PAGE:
In 1996 Anglo-French band Stereolab may not have been the most famous band in the world but they were very close to being the coolest, and this album is the proof.
Looking back on the mid-90’s music scene in Britain today, our memories selectively filtered through the eyes of a history already written a thousand times, is to imagine that little else was happening on the so-called ‘alternative’ scene but the leery beered-up exuberance of Britpop, which was effectively the moment what had been loosely known as ‘indie’ going overground. Suddenly the charts and pub jukeboxes everywhere were full of bands who just a couple of years earlier would have struggled to be heard by anyone who either wasn’t at university or a regular reader of the music press. It was in truth a pretty horrible time for music, when it seemed any band with one and a half decent songs could hit the top ten for a week or two as the major labels feverishly tried to cash in on a scene which was never really a scene anyway, but rather an arch contrivance designed to give music writers something to talk about.
I could go on (and on) about how awful Britpop actually was, and given time probably will, but for the purposes of this article the point I want to make is that there were some bands who seemed to sail through the whole period unaffected, as if what was going on was none of their business and that was just the way they liked it. Stereolab were such a band.
Centered around the couple Tim Gane (guitars/keyboards) and Laetitia Sadler (vocals/keyboards/guitars) who were the group’s primary writers and creative directors, Stereolab were heavily influenced by things as diverse as Krautrock, lounge, Velvet Underground, obscure 60’s and 70’s pop music, and electronic experimentalism. What it all added up to was a hypnotic, hughly syncopated, groove-driven sound laden with deftly catchy pop melodies, very often sung in French.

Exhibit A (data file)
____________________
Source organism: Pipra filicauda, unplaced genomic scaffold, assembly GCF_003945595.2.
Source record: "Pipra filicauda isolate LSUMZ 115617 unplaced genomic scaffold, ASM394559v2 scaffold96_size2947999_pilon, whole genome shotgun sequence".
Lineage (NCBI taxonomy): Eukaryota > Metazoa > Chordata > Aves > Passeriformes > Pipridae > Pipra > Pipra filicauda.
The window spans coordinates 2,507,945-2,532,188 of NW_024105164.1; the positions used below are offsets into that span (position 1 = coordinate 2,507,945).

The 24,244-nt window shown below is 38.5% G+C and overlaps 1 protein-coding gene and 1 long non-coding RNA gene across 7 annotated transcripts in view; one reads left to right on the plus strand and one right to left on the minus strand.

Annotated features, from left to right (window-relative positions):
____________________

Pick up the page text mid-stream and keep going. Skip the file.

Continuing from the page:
Emperor Tomato Ketchup is the apotheosis of that sound, Stereolab’s most fully-realised statement and still the best album for the uninitiated to begin with. An air of unfeasibly cool Gallic charm pervades the whole album, and in particular tracks like ‘Les Yper-Sound’, ‘Tomorrow Is Already Here’ and the single ‘Cybele’s Reverie’ are perfect examples of their off-centre pop sensibilities. This is effortlessly original music, and yet never pretentious or too artsy for it’s own good. Indeed, the verve that carries the whole record along is one of music lovers making music for other music lovers, with no regard for fashion or concessions to commerciality. It’s cool because it’s not trying to be cool. Compare that with any number of Britpop also-rans who strained so hard to be cool yet turned out to be utterly naff (yes Menswear, I mean you).
Die-hard Stereolab fans will point to albums like Transient Random-Noise Bursts With Announcements, Dots and Loops, or Peng! and in a way they would be right to do so, but on ETK they seemed to hit a perfect stride and in the year when it seemed Oasis et al had taken over the world with a highly patchy double-album full of recycled riffs and contrived attitude the good ship Stereolab sailed on regardless, confident that wherever they were going was, and still is, a damn site more interesting than that.